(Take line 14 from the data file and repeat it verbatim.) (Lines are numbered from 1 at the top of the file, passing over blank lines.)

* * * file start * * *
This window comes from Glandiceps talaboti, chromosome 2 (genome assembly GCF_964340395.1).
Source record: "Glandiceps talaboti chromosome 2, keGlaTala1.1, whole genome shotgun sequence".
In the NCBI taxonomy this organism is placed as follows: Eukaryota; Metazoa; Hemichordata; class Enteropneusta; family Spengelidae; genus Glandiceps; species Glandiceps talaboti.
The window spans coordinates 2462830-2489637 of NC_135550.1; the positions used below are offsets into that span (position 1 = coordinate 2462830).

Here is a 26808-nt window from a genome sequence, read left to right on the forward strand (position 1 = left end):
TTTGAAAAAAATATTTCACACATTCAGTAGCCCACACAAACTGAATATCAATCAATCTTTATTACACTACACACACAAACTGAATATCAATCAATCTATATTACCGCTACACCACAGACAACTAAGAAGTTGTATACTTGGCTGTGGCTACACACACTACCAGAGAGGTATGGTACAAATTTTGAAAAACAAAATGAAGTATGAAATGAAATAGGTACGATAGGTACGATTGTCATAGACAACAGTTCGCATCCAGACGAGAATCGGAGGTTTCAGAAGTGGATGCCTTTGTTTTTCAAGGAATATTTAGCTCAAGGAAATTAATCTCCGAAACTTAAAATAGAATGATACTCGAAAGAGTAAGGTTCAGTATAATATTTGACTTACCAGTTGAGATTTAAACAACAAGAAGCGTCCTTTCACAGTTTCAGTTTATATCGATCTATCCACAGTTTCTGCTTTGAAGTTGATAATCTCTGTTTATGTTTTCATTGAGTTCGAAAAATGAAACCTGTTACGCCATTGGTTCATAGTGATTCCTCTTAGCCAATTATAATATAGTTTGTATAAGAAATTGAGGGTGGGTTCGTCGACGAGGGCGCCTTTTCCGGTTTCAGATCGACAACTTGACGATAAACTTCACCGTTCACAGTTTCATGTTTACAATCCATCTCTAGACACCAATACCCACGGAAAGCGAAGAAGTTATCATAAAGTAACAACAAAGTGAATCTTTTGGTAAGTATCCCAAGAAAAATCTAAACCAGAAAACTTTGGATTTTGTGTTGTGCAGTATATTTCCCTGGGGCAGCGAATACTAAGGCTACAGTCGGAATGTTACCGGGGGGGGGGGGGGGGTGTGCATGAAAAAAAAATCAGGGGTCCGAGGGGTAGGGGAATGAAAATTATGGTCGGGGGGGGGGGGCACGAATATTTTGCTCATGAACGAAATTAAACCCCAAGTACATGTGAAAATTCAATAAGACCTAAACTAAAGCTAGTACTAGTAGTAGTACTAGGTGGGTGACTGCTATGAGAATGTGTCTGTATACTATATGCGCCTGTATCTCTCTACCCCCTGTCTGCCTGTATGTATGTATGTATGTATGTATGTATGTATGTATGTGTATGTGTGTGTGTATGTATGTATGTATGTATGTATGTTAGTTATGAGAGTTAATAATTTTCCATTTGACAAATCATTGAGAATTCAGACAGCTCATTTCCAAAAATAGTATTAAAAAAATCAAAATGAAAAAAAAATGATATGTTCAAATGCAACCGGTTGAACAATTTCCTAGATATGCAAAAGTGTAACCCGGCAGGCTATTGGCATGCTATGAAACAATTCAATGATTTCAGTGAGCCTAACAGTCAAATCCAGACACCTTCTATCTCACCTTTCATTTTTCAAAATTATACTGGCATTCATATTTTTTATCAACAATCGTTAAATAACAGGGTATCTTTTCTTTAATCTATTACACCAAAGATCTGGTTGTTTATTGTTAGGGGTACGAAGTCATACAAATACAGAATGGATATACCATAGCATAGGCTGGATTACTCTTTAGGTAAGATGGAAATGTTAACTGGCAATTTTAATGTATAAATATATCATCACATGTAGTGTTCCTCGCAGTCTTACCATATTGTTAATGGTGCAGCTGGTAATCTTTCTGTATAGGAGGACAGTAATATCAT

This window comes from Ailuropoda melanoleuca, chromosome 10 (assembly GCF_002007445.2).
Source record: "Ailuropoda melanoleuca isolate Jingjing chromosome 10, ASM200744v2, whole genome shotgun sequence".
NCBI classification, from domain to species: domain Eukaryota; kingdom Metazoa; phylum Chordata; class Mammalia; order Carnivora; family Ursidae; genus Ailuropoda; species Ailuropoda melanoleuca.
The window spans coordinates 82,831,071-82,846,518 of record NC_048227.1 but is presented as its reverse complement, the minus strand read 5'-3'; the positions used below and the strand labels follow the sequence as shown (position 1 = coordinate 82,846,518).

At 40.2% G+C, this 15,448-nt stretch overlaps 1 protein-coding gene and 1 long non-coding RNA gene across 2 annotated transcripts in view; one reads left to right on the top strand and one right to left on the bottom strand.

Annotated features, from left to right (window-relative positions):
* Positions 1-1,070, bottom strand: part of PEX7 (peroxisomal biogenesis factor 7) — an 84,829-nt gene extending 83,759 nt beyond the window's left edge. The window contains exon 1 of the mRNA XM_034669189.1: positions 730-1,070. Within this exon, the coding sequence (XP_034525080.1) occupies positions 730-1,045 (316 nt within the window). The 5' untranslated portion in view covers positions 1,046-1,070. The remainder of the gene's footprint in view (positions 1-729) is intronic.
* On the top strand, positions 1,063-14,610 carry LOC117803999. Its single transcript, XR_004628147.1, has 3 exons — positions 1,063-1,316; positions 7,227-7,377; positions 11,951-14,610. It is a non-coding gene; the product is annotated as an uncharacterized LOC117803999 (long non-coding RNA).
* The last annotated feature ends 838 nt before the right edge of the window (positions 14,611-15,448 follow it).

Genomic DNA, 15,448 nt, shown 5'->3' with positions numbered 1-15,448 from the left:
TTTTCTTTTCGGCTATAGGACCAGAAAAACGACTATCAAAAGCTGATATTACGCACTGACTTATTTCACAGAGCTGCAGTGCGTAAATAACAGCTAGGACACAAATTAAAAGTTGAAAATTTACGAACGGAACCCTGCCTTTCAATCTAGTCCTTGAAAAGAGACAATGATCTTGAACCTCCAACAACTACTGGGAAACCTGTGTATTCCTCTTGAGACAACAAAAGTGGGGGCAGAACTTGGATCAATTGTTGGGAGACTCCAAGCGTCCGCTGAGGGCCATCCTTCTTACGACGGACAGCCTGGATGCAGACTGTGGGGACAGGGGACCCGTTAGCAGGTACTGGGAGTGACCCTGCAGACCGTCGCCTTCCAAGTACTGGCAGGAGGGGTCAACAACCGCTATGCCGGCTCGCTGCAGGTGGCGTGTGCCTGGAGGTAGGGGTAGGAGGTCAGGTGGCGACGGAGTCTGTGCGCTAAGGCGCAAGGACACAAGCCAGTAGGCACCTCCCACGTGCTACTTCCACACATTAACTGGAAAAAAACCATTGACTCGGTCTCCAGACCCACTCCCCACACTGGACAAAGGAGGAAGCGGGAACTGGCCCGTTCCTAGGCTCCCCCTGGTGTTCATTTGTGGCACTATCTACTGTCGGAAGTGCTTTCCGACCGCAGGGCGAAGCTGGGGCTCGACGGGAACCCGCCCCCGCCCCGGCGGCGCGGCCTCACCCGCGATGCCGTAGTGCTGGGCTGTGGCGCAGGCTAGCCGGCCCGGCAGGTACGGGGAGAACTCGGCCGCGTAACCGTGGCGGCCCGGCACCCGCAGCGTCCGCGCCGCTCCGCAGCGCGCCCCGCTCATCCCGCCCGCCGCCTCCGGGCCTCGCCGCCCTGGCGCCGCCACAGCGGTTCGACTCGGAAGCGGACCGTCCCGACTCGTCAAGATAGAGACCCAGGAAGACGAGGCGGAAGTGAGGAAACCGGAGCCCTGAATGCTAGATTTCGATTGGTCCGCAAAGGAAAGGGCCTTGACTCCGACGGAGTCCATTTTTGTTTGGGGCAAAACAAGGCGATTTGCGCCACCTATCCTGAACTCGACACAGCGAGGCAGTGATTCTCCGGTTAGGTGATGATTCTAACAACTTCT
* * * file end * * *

* On the top strand, positions 1,063-14,610 carry LOC117803999. Its single transcript, XR_004628147.1, has 3 exons — positions 1,063-1,316; positions 7,227-7,377; positions 11,951-14,610. It is a non-coding gene; the product is annotated as an uncharacterized LOC117803999 (long non-coding RNA).